Europeans learnt of koalas a decade after they arrived. John Price was shown some dung by a convict who’d lived with Aborigines. In 1802, Barallier’s guide, Gory, got him a koala’s feet, at a very high price. A year later, Aborigines caught one for the ‘new chums’. The Sydney Gazette reported it was “excessively nice” in its choice of leaves. Koalas are rare in healthy old forests where tender shoots are scarce.
In 1810 the koala was described as “a solitary animal rarely to be met with”. In 1821, Aborigines told Hume of koalas on a scrubby hill near the Shoalhaven’s source. Between 1817 and 1846, Oxley’s, Sturt’s and Mitchell’s parties explored throughout the koala’s range and saw none. They didn’t live in the grassy valleys coveted by Europeans. After half a century, Mitchell described dense young forests growing where Aboriginal burning had been disrupted. Govett found koalas “numerous” in the young stringybark forests of the Blue Mountains’ foothills. Aborigines made stringybark nooses on poles to catch them.
In 1840, Strzelecki became the only explorer to see koalas. They were in sapling scrubs grown up after Aborigines were decimated by smallpox. A 1789 epidemic swept the country from Torres to Bass Strait. After the Yowenjerre’s firesticks guttered, thick understoreys climbed out of deep dark gullies and covered the ranges now named after the Pole. When dry storms ignited megafires around 1820, eucalypts germinated in ashbeds, thick as hairs on a cat’s back. Saplings fed koala plagues which saved Strzelecki from starvation in the wilderness where there were no kangaroos or emus.
Gould surveyed koalas on the east coast. They were in “luxuriant brushes” from Illawarra to Moreton Bay, but they were “nowhere very abundant” and could “rarely be detected” even with Aborigines’ assistance. He predicted their extinction. Gilbert told him of a sighting at Moreton Bay in 1844. No others were reported there until they irrupted 50 years later. Then their numbers crashed in the Federation Drought.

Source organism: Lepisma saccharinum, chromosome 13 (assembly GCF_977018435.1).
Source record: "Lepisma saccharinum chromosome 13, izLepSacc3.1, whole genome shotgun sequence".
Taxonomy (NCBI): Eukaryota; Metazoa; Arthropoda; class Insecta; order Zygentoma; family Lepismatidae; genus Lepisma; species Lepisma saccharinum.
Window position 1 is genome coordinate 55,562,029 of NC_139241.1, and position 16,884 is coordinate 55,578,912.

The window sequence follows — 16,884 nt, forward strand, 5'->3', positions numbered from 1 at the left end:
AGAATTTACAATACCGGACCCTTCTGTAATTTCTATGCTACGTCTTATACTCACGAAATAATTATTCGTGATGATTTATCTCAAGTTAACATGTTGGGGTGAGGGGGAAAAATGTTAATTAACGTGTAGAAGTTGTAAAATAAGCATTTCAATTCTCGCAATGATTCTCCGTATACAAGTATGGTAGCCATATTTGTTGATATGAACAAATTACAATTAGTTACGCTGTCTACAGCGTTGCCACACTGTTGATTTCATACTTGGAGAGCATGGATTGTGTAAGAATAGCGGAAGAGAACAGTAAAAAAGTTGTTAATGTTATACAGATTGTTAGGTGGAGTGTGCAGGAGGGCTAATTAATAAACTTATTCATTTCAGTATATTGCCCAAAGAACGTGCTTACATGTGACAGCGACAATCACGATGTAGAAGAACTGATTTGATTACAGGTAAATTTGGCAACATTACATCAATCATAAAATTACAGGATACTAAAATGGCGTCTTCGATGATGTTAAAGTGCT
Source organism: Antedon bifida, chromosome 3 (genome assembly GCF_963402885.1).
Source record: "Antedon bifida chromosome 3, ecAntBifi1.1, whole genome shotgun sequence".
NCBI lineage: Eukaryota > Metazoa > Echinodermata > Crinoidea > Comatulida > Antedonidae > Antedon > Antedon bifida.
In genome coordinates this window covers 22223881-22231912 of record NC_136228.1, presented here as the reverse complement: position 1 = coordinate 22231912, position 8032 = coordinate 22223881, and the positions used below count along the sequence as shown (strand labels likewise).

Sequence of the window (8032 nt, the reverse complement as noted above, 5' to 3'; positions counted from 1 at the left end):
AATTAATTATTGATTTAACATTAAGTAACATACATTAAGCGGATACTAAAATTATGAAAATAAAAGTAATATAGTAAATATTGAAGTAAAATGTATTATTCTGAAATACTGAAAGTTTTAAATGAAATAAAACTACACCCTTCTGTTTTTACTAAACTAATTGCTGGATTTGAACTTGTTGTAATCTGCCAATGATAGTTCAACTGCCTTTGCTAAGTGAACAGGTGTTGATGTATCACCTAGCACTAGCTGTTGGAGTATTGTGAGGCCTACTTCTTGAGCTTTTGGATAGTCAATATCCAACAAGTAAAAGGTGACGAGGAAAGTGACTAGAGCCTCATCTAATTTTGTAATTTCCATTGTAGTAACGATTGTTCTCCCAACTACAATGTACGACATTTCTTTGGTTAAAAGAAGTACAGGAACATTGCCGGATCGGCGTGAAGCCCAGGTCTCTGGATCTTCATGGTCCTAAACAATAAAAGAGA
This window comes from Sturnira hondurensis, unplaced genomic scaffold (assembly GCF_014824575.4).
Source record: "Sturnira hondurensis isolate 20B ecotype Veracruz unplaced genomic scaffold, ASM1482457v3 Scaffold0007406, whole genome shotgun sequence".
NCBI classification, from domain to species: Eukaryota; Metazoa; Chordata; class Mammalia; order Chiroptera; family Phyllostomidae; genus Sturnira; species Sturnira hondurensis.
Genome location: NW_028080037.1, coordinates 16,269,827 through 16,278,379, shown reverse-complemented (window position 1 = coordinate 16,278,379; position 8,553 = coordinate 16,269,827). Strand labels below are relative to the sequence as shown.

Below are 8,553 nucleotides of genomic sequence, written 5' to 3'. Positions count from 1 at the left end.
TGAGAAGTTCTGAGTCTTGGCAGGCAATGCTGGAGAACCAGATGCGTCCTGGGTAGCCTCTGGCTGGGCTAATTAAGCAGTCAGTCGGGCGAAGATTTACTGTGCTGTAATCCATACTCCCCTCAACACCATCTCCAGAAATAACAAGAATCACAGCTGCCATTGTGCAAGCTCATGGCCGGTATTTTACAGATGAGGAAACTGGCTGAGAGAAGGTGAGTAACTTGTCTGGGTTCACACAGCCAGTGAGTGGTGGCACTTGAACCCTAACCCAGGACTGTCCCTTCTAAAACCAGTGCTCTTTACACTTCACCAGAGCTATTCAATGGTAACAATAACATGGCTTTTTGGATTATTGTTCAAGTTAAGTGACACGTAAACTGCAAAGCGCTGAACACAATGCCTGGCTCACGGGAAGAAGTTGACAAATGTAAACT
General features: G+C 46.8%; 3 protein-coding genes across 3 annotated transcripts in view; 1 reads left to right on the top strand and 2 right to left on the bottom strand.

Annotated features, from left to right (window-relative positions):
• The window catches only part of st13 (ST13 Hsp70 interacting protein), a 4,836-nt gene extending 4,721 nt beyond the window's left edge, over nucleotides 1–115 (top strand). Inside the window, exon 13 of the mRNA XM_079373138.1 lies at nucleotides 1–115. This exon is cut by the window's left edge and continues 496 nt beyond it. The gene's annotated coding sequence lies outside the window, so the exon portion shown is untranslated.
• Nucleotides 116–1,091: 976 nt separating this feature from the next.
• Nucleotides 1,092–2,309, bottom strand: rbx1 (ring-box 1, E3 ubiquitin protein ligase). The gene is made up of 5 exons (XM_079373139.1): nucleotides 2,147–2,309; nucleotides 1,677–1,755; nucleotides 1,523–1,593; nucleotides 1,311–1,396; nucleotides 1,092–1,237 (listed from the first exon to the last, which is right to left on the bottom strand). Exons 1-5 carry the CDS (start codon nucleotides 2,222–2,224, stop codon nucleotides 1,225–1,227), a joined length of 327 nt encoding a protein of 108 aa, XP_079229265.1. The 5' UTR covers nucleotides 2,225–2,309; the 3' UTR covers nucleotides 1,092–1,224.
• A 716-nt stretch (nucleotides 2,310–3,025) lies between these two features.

Europeans ‘improved’ pastures, and paddock trees declined, constantly resprouting tender, nutritious shoots. Koalas spread out of the foothills and across the valleys. As paddock trees died, koalas continued to breed, but they suffered malnutrition and disease. Shooting koalas and selling their skins was a humane and economic response. However, it didn’t stop the irruptions. Only the Federation Drought brought them to an end.
Modern irruptions continue despite euthanasia, sterilisations and translocations. Thousands of translocated koalas died of starvation and disease during the Millennium Drought. So did many of those left behind in their overstocked, chronically declining habitats.
Grazing native pastures, like mild burning, can keep trees healthy and koalas scarce. From the 1970s, native forests at Moreton Bay were increasingly alienated for urbanisation. With removal of grazing and burning, koalas once again irrupted into unsustainably high densities. The Moreton Bay District became the Koala Coast. Predators, including feral dogs, native carpet snakes and chlamydia, irrupted as koalas multiplied. Young koalas, looking for food and a home, moved into new suburbs where they fell victims to dogs and motor vehicles.
The inevitable crashes during the Millennium Drought were blamed on past clearing (so-called extinction debt), disease, dog attacks and cars. But koalas also crashed in the Pilliga where there hadn’t been any clearing. Experts blamed climate change, even though the same cycle had occurred a century before. The 19th Century irruption occurred after pastoralists abandoned their runs, and eucalypts proliferated in former pine-box woodlands. It ended in droughts around World War I. Koalas irrupted again in the late 20th Century after foresters discontinued poisoning and ringbarking of eucalypts to promote cypress. Harvesting small defective ironbarks also created dense coppice. Soft young growth feeds irruptions of folivores. When it is shrivelled by drought, folivores crash.
After World War II, chainsaws and dozers enabled intensive harvesting which created dense young regrowth forests on NSW north coast. Koalas responded. By 1990, koalas were booming in vigorous regrowth, but rare in old growth reserves. Regrowth created by timber getting at Pine Creek was put into National Park to protect koalas. Meanwhile, mild burning was constrained to ‘protect’ the environment. Chronic eucalypt decline became widespread, and koalas irrupted through forests young and old.
Repeated mailouts by the New South Wales National Parks and Wildlife Service and the Office of Environment and Heritage up to 2006, found that koalas were increasing at Coffs Harbour. This didn’t help to attract increased research funding or create more Parks. Another mail-out revealed more sightings. In 2016, OEH reported: “While the raw data show an increase in the number of koalas … they do not account for the forgetfulness of people”. They “downsampled” the data and “adjusted” them for “forgetfulness”. An increase in sightings became “a small, yet statistically significant, decline” in koalas.